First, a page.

Apparently, there’s this episode on The IT Crowd where Jen has to make a presentation to the rest of the company, so Moss and Roy give her a box and tell her it’s The Internet. When she makes her presentation, Moss and Roy are surprised that nobody is laughing. Turns out everyone else thinks the box really is The Internet.
I haven’t actually watched this episode. I started watching IT Crowd the same time I started watching Big Bang Theory, but I didn’t get into the former. Actually, I didn’t get the former, though both were recommended by my baby brother.
Here’s the thing. IT Crowd is hilarious to those who understand it. But me, I’m like the people in Jen’s presentation. The jokes aren’t jokes. They’re real life. So each time some Support guy giggles over questions that are asked, I frown in puzzlement and say,
‘You know, I asked that once.’
And I still don’t get how you can fix machines by turning them off and on again. It works, I’ve seen it work, but still!
I’ve always wanted to be a geek. I think they’re hot. I get super excited to hear geekinese. It’s not so much the language – it’s more the way they light up. Geeks are often socially awkward. They may not be the stereotype nerds, but they sit quietly as you talk about – oh … I don’t know … Britney Spears? But the second you mention gigs, bits, and apple, they’re like a jock at a soccer match. It’s adorable.
I’ve always wanted to understand what they say when they start with the geekspeak, but I’m content to watch their eyes dancing. Plus, geeks are really good in bed. At least the ones I’ve had were.
That aside, I try to be a she-geek. It’s hard because I’m slow with these things. I’ll see a geek do something cool and get him to explain it – in English. But they can’t really do that because what’s obvious to them isn’t obvious to me. I once tried to get a buddy to show me how to get my comp to stop making strange noises. We were on G-talk, and the conversation went something like this.
Him: Have you checked the oiuoijoiypiu?
Him: Yes. It’s the one that runs the rtftretrd on the trdtdtrs.
Him: You don’t know? Okay look, why don’t you click on the polkpokpoi and see if theutuytiuyr is working?
Him: Yes, it’s the little blue button next to the i87887987.
Him: I’m going to bed.
[One day, I shall find my very own geeky love who finds my blondeness cute.]
Thing is … I pick up on things fairly fast, so if the geek is patient enough to teach me, I’ll be doing it like a boss. Then the next time a pal gets stuck on their machine, I will casually throw around the iuyhpyu and the 7yiuhliuy8 and they will think I’m some kind of binary genius. I have friends who think I’m a whizz with computers. Poor suckers.
I remember explaining Twitter to a pal once. A week before, we’d both been n00bs [aw crud, it doesn’t work on Georgia. Meh.] But after Sessions with Geeks, I explained my lessons to my pal using big words like aggregator, client, and url shortener. I could see his jaw drop miles away.
I often call myself the Queen of Technobofia, because I’m aware of the gaffes that I’ve made. I especially feel that way when my computer won’t go on. I call my baby brother wailing, he comes over, touches the machine, and it wakes up. I still insist he has traces of Micah Sanders in his blood.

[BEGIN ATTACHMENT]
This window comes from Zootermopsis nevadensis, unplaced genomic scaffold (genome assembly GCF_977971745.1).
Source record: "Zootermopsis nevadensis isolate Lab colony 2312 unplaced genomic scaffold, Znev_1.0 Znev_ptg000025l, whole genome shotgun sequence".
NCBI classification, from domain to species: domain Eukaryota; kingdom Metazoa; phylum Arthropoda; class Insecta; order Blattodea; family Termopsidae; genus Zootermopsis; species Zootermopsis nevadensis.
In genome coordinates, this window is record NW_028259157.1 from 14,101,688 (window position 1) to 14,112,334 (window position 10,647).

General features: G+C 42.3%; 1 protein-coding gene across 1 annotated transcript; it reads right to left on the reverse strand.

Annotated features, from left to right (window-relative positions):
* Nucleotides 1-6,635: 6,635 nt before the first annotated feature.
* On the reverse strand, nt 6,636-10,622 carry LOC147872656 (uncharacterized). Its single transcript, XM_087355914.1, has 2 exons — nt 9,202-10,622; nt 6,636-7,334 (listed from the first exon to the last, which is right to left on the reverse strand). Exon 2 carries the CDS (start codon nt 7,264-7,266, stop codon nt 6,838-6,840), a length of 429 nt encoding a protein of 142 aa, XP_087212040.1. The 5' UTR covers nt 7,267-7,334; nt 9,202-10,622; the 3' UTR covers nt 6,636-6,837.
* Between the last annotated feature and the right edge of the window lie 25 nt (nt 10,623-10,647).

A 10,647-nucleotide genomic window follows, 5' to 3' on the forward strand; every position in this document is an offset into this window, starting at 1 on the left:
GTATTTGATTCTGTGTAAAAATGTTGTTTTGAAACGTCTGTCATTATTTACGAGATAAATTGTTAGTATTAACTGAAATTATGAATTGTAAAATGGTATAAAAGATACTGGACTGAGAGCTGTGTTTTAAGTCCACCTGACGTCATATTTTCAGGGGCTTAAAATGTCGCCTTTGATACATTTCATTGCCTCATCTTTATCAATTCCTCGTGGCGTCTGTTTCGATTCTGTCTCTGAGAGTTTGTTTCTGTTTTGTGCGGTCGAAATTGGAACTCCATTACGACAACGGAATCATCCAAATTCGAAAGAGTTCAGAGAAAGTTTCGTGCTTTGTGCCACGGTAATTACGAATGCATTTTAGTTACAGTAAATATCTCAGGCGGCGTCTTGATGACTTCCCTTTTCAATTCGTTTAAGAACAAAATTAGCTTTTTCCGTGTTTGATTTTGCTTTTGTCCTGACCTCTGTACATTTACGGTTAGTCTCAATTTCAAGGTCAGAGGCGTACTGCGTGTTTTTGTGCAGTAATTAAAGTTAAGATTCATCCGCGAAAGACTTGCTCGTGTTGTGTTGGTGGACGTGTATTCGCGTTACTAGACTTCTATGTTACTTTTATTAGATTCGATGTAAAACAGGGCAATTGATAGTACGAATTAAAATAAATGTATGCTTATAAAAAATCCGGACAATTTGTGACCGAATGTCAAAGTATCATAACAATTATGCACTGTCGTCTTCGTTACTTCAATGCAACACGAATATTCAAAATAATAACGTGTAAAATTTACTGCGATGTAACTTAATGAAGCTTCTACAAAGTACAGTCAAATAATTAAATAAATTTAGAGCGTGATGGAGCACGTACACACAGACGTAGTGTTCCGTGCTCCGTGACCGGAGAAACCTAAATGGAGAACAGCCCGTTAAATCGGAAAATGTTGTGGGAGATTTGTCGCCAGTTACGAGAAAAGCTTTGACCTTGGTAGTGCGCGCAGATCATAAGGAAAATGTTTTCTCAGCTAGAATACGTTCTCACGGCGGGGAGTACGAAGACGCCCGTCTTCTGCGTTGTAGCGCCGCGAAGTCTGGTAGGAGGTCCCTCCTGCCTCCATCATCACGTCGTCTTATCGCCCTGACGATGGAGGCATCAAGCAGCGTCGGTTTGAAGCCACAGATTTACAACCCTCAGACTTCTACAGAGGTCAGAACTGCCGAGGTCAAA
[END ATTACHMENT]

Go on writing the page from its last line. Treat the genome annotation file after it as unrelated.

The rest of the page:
There are things I can do for myself. I can post links, images, and youtube videos. I can explain why wordpress is better than blogger [though I really don’t get tumblr]. And I put some cheeky text into my comments thingie – though I really can’t remember how I did it. It had something to do with code, xml editors, and Google. I have no idea what any of those are. Except for Google. Still, I’m far from pulling stunts like this. This would be so cool.
Anyway, this morning, I bumped into this story. A geek had his laptop stolen, so he accessed it remotely, found an embarassing video of the thief, and posted it on youtube.
First off, the video wasn’t all that embarassing. Compared to me, the guy dances quite well. Second, I wondered if it was a hoax. Can you actually get onto someone’s computer and pick off videos and files? Really? I posted the question on Twitter and got zero response.
[People on Twitter are interesting. Sometimes, I’ll post a trivial question and get 10 responses in five seconds. Other times, I’ll post something importnat and hear … pindrop. I wonder what the criteria is.]
I wondered if someone could access my machine. There’s a lot of stuff on here that I wouldn’t want on youtube. I also wondered about wireless safety. People always say it doesn’t work, but I wonder what you can do with it. I mean … if someone breaks your password, they can use internet without paying. That’s the worst they can do … right? They can’t get my details and access my house keys … right?
You’re probably wondering why I’m so worried. It’s not that my laptop is stolen or anything, but it’s had at least five previous owners, and I’m concerned that one of them might be watching while I type. Creeeeeepy.
I went a-googling but I couldn’t find any explanations in English. All I got was:
‘Remote acess is a yguygouyu that lets you iuihj8uihu9 in the computer that is oiuoiup98uoiu;o.’ Ai!
Buuuuuut … since my machine has previous owners, they could have installed it long before me. And I’m still shaken about the IT guy who remotely [and un-ask-ed-ly] put porn on my office desktop. It had sound and everything … and I didn’t have my headphones! Luckily, I was alone when I opened the machine. Man!!
So, the point of this post is to wonder aloud. What exactly can a spurned geek do – and more to the point, what does he not have access. I’ve written once before about how easy it is to cause cyber havoc via chat, but knowing someone can get on my laptop and turn on my webcam is a whole nother story. I wonder if The Net and stuff like that is as far from the truth as we think…